Bigger isn’t always better. A housing trend of tiny homes, boasting of big savings and simplified living, is catching on worldwide. This post from Mind Body Green brings you some of the quaintest and incredibly beautiful tiny homes. Get inspired to simplify life!
To see the latest housing trend, you’re going to have to look pretty closely.
Tiny homes are quickly becoming the next big thing. These compact spaces, usually measuring in at less than 400 square feet, offer the promise of simple, minimalist living for a fraction of the cost of conventional residence.
They also promote exploration and adventure. Often built on wheels, they can be moved to inhabit any corner of the globe.
They’ve inspired TV shows, infiltrated the real estate market and triggered ablogging phenomenon. Architects worldwide are taking note and turning out beautifully innovative designs sure to please even the pickiest of tiny-homeowners.
Here’s a peek at some of the most unique tiny spaces, along with a few testimonies from the people who call them home.
1. The Tiny Tack House, Snohomish WA
“We especially love the freedom that a tiny house offers in the form of lower cost of living as well as maintenance. This gives us more time and money to do the things we really enjoy in life,” explains Tiny Tack dweller, Christopher Tack.
2. The Matchbox, Washington DC
“Mostly, I just wanted to build something. Building a big house seemed big and scary; building a small house seemed simpler, if only a little. Simplicity—that was key—to have a simple home: something affordable, sustainable, mobile, manageable. Something I could own, and something I could be proud of creating,” says Matchbox designer Jay Austin on why he started the project.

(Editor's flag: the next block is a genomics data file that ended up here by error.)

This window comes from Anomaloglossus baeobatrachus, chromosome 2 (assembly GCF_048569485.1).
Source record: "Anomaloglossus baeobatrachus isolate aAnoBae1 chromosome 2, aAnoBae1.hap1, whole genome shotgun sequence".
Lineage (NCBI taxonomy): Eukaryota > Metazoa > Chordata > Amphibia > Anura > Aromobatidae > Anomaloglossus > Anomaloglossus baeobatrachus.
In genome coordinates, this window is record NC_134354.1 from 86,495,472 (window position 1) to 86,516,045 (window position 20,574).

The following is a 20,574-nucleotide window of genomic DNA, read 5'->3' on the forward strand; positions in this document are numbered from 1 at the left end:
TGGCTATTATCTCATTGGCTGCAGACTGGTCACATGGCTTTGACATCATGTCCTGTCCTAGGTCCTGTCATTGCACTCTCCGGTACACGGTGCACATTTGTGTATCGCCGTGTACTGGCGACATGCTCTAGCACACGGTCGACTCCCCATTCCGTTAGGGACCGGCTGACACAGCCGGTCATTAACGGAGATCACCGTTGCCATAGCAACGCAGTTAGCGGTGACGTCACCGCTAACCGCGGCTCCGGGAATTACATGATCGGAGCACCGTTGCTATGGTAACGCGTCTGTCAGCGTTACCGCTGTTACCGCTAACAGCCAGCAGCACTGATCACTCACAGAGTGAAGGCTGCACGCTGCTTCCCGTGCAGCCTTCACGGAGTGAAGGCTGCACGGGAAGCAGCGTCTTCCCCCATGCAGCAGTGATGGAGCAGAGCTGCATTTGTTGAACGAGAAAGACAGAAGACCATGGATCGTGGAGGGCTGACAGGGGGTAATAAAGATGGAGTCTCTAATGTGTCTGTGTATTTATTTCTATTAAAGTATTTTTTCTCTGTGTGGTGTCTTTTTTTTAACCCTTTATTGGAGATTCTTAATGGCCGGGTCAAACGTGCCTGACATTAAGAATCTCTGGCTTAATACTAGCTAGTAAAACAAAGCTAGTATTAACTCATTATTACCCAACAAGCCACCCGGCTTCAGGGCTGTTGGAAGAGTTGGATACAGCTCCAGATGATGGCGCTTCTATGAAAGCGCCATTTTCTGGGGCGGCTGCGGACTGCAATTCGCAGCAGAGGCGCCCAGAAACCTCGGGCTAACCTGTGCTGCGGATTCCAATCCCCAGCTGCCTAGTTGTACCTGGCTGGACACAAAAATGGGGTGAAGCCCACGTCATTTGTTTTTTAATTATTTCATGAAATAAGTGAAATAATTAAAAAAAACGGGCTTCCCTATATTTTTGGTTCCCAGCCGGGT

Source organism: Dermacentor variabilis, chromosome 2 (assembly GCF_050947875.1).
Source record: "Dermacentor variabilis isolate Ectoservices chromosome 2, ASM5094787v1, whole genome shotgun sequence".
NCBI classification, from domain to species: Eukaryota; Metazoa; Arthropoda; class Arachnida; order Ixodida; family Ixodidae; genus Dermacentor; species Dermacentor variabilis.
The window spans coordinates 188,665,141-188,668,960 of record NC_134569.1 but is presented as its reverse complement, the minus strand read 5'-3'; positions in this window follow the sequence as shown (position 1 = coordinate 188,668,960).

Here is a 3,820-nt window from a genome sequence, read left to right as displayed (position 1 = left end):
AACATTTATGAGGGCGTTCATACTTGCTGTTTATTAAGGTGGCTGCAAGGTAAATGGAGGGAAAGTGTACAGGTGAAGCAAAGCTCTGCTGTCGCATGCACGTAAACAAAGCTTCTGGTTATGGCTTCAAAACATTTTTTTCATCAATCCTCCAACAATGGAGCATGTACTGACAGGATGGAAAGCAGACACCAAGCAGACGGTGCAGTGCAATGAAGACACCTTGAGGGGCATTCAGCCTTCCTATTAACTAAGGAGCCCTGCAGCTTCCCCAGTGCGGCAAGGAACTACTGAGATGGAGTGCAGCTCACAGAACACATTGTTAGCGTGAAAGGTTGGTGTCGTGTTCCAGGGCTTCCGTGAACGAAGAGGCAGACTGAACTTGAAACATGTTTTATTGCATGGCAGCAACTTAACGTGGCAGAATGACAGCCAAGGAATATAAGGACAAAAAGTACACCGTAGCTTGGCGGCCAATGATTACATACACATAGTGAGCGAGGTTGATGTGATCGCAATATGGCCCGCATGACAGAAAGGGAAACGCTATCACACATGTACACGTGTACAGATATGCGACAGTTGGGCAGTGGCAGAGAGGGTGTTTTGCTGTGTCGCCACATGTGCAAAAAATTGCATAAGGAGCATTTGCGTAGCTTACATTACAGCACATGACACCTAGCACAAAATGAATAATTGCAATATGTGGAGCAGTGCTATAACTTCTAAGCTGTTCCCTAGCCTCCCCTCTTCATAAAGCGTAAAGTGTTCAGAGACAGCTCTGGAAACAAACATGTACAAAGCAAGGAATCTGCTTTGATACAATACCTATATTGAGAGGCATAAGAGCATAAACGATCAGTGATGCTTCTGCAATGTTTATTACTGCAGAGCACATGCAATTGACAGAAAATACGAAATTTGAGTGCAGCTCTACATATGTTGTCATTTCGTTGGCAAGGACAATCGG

3. Ecocapsule, Nice Architects
Ecocapsules flaunt a visually stunning design and a slew of eco-friendly features. These tiny homes are powered by built-in wind turbines and rooftop solar cells.
4. Miller Home, Boise Idaho
“What I love most about my house is not actually the house (though I do love it!) but the life that it enables me to live. I get to do more with less and focus on what is really important to me. Right now, that entails raising my kids and being around to watch every moment I may otherwise miss out on,” says tiny homeowner Macy Miller.
5. The Melody, Free Spirit Spheres
The Melody is a tiny sanctuary suspended in the trees of Vancouver Island and is available for rent year-round.
6. Innermost House, Northern California
“There are many reasons for wanting to live in a tiny house. A simple life of deep conversation is my reason. I could not live any other way,” says Diana Lorence of her wooded retreat.
7. The Crib, Broadhurst Architects
The Crib offers a modern, albeit tiny, take on traditional American corn cribs used to store and dry corn.
8. Sullivan Home, Rhode Island
“For us, it’s not just about minimal space and all the financial gains and healing simplicity that comes with that. We live completely off grid. We get our power from the sun, we collect our water by hand from a fresh well, and we grow as much of our own food as we can. We know and appreciate just how much work it takes to produce food and other items of need. We have never felt more grounded, connected, fulfilled, and otherwise at peace with the path we are walking,” says Jess Sullivan of the tiny eco-homestead she’s renovating with her husband.
9. Caravan (The Tiny House Hotel), Portland Oregon
“Caravan is the first tiny house hotel in the world. Our guests from across the globe tend to be a lot like Caravan – fun, creative and one-of-a-kind. As a hotel, we offer a our guests a uniquely Portland experience, and as a public space that showcases small housing options, our visitors get a chance to learn about and see first-hand the possibilities for small housing,” saysCaravan founder Deb Delman.
Photos courtesy of Jeffrey Freeman
10. The Minimod, MAPA Architects
MAPA’s Minimod tiny home model is a sleek, stylish lesson in minimalism.
11. The Dome Home, Northeast Thailand
“I love that my little home wraps around me like a hug, and offers me wonderfulI ways to enjoy it’s curves, like sitting in my round windows or climbing up top to lay under the stars,” says homeowner Steve Areen.